Muscle soreness: How can beginners prevent it?
Every time I start an exercise program I’m terribly sore the next day. It’s discouraging and it makes me dread doing it. Am I doing something wrong?-Frank from Texas
Most likely you’re doing too much. This type of muscle soreness—called “delayed onset muscle soreness” (DOMS)—results from pushing a muscle to do more than it is accustomed to. When you overload a muscle, you won’t always get DOMS. However, first-time exercisers frequently get DOMS. Why? First-timers usually don’t know their limits. And they often don’t perform exercises properly.
Don't overdo exercises and make sure you do them correctly to avoid muscle soreness
The next time you exercise, go easy on yourself. Do less, even if you think you aren’t getting enough exercise to accomplish anything. Afterward, wait a day or two and see if you get sore anywhere. If not, increase the intensity of your exercises: go faster (if you’re doing cardio) or do more reps. Also, it’s a good idea to learn more about the correct form for each exercise. Get a consultation with a personal trainer, watch instructive videos, or do other types of research. Remember that proper form is very important in preventing injuries.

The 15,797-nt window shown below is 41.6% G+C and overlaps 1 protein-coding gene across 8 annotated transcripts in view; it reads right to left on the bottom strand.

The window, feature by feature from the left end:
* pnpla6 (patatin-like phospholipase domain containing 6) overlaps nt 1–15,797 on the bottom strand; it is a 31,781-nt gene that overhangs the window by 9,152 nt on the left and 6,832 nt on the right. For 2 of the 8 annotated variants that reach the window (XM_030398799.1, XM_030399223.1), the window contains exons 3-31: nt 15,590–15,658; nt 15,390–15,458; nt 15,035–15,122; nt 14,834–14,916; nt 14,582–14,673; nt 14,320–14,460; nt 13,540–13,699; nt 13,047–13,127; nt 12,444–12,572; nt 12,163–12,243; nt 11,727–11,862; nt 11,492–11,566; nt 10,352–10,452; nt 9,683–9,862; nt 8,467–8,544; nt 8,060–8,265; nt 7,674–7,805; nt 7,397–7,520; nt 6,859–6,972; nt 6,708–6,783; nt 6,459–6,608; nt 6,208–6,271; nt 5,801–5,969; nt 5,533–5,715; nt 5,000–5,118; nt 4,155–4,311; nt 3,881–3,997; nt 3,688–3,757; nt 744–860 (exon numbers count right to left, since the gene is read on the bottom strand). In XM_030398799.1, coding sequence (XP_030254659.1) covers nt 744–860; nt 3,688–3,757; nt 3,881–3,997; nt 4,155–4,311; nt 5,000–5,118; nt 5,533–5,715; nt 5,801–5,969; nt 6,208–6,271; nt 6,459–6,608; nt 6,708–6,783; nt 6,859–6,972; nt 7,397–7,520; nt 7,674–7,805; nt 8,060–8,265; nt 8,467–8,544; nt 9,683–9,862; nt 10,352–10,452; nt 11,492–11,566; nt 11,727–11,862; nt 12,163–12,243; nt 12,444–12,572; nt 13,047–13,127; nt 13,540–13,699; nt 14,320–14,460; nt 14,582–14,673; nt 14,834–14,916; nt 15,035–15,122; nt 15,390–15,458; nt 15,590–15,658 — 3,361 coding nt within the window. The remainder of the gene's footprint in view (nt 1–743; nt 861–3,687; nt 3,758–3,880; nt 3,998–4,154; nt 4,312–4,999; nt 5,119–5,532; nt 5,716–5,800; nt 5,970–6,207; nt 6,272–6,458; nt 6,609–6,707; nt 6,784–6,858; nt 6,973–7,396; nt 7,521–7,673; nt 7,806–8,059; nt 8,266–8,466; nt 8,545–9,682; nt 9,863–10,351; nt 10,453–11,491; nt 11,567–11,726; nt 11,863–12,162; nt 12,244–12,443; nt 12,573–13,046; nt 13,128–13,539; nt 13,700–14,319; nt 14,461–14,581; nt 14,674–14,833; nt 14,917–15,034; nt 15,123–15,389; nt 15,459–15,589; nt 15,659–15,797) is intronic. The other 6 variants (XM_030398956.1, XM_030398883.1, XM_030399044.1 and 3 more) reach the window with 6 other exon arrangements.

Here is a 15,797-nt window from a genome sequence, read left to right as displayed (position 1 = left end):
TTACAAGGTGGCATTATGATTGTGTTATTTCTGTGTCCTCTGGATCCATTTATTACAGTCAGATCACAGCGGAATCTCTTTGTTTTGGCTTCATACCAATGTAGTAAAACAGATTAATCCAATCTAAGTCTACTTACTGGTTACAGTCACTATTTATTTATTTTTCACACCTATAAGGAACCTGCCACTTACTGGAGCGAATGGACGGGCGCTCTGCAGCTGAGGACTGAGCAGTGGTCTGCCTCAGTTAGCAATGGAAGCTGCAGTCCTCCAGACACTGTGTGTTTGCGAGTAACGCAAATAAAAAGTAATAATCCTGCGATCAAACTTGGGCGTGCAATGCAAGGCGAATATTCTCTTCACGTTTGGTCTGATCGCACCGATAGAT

Don’t get discouraged if you don’t see results immediately. Keep in mind that moderate, incremental changes in your workout will benefit you the most. You will attain your fitness goals through perseverance and consistency, not by overworking yourself. The phrase “no pain, no gain” is outdated…and dangerous. If you feel pain, stop.
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